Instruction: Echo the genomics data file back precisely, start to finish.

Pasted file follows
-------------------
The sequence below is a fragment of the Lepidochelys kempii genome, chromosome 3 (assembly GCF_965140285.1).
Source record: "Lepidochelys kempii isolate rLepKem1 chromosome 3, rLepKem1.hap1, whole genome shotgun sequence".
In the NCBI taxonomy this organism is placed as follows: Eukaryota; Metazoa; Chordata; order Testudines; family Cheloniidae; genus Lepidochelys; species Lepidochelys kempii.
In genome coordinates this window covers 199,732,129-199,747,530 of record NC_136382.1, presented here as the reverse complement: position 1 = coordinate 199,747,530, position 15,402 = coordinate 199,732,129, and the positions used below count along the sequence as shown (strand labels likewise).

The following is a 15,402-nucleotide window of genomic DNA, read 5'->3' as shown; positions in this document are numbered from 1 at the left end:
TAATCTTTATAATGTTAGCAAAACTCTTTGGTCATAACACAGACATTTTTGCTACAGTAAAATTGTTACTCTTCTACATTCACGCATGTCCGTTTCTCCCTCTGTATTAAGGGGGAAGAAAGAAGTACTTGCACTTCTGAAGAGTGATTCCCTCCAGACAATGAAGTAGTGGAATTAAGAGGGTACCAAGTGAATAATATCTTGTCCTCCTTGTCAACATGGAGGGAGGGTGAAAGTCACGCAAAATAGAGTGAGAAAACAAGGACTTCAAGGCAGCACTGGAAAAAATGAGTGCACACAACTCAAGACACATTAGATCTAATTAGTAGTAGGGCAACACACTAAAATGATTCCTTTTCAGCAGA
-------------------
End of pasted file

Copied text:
The sequence below is a fragment of the Lepidochelys kempii genome, chromosome 3 (assembly GCF_965140285.1).
Source record: "Lepidochelys kempii isolate rLepKem1 chromosome 3, rLepKem1.hap1, whole genome shotgun sequence".
In the NCBI taxonomy this organism is placed as follows: Eukaryota; Metazoa; Chordata; order Testudines; family Cheloniidae; genus Lepidochelys; species Lepidochelys kempii.
In genome coordinates this window covers 199,732,129-199,747,530 of record NC_136382.1, presented here as the reverse complement: position 1 = coordinate 199,747,530, position 15,402 = coordinate 199,732,129, and the positions used below count along the sequence as shown (strand labels likewise).

The following is a 15,402-nucleotide window of genomic DNA, read 5'->3' as shown; positions in this document are numbered from 1 at the left end:
TAATCTTTATAATGTTAGCAAAACTCTTTGGTCATAACACAGACATTTTTGCTACAGTAAAATTGTTACTCTTCTACATTCACGCATGTCCGTTTCTCCCTCTGTATTAAGGGGGAAGAAAGAAGTACTTGCACTTCTGAAGAGTGATTCCCTCCAGACAATGAAGTAGTGGAATTAAGAGGGTACCAAGTGAATAATATCTTGTCCTCCTTGTCAACATGGAGGGAGGGTGAAAGTCACGCAAAATAGAGTGAGAAAACAAGGACTTCAAGGCAGCACTGGAAAAAATGAGTGCACACAACTCAAGACACATTAGATCTAATTAGTAGTAGGGCAACACACTAAAATGATTCCTTTTCAGCAGA